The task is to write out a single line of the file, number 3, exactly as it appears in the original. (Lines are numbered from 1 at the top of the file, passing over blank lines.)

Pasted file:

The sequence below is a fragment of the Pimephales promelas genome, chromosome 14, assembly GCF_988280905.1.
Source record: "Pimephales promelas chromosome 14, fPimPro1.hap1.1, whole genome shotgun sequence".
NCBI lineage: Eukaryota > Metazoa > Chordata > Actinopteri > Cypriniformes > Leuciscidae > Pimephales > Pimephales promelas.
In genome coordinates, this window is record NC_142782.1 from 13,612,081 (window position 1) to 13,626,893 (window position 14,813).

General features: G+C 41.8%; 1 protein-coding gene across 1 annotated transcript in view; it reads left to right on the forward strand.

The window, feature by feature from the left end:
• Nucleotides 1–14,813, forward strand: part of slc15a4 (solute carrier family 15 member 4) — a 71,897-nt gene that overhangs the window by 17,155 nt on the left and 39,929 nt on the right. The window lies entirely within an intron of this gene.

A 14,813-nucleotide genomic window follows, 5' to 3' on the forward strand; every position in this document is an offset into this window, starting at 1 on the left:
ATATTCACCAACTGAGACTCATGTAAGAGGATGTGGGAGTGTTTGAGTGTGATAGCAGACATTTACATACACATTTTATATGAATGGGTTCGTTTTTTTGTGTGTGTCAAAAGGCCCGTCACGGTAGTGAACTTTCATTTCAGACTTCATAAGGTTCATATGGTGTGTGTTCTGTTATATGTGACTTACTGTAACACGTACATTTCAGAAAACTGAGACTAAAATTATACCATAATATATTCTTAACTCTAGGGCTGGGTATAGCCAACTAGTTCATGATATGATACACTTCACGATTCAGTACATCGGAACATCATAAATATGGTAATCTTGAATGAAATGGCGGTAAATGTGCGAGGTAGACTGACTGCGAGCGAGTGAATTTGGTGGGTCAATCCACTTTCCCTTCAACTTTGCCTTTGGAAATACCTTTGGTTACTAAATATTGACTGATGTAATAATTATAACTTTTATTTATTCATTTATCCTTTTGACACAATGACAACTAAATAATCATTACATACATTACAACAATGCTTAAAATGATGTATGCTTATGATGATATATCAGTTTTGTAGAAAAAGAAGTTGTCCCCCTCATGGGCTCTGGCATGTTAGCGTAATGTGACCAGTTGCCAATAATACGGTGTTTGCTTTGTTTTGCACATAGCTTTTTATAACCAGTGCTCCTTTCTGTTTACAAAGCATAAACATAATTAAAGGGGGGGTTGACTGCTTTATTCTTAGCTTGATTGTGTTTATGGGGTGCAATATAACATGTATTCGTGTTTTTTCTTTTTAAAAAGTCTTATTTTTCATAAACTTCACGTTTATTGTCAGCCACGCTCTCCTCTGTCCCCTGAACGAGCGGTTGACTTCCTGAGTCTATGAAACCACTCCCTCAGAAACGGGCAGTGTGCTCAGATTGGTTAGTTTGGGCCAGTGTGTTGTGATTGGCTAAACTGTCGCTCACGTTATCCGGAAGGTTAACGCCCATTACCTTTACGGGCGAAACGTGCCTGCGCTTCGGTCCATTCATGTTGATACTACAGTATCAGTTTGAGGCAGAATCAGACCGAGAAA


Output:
NCBI lineage: Eukaryota > Metazoa > Chordata > Actinopteri > Cypriniformes > Leuciscidae > Pimephales > Pimephales promelas.